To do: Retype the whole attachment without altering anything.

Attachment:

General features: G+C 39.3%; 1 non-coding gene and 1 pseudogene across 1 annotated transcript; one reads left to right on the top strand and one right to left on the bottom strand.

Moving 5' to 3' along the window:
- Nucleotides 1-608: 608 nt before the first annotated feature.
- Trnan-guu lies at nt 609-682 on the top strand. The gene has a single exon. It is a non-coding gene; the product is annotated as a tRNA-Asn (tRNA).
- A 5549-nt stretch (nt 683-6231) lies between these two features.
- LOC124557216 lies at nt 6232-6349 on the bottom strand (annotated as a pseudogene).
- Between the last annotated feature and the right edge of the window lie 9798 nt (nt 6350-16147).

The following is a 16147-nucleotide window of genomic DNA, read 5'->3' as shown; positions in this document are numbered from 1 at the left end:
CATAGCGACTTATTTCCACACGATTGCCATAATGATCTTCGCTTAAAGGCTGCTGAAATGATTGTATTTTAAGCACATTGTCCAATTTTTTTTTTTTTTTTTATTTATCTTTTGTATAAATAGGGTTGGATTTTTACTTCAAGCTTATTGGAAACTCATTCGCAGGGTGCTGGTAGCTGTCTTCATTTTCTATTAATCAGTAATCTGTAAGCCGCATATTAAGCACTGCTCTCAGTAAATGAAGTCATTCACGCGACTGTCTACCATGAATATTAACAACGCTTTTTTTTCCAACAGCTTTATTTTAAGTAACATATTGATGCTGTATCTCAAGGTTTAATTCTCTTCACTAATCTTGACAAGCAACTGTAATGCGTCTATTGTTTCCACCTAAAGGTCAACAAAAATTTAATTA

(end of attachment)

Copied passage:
General features: G+C 39.3%; 1 non-coding gene and 1 pseudogene across 1 annotated transcript; one reads left to right on the top strand and one right to left on the bottom strand.

Moving 5' to 3' along the window:
- Nucleotides 1-608: 608 nt before the first annotated feature.
- Trnan-guu lies at nt 609-682 on the top strand. The gene has a single exon. It is a non-coding gene; the product is annotated as a tRNA-Asn (tRNA).
- A 5549-nt stretch (nt 683-6231) lies between these two features.
- LOC124557216 lies at nt 6232-6349 on the bottom strand (annotated as a pseudogene).
- Between the last annotated feature and the right edge of the window lie 9798 nt (nt 6350-16147).

The following is a 16147-nucleotide window of genomic DNA, read 5'->3' as shown; positions in this document are numbered from 1 at the left end:
CATAGCGACTTATTTCCACACGATTGCCATAATGATCTTCGCTTAAAGGCTGCTGAAATGATTGTATTTTAAGCACATTGTCCAATTTTTTTTTTTTTTTTTATTTATCTTTTGTATAAATAGGGTTGGATTTTTACTTCAAGCTTATTGGAAACTCATTCGCAGGGTGCTGGTAGCTGTCTTCATTTTCTATTAATCAGTAATCTGTAAGCCGCATATTAAGCACTGCTCTCAGTAAATGAAGTCATTCACGCGACTGTCTACCATGAATATTAACAACGCTTTTTTTTCCAACAGCTTTATTTTAAGTAACATATTGATGCTGTATCTCAAGGTTTAATTCTCTTCACTAATCTTGACAAGCAACTGTAATGCGTCTATTGTTTCCACCTAAAGGTCAACAAAAATTTAATTA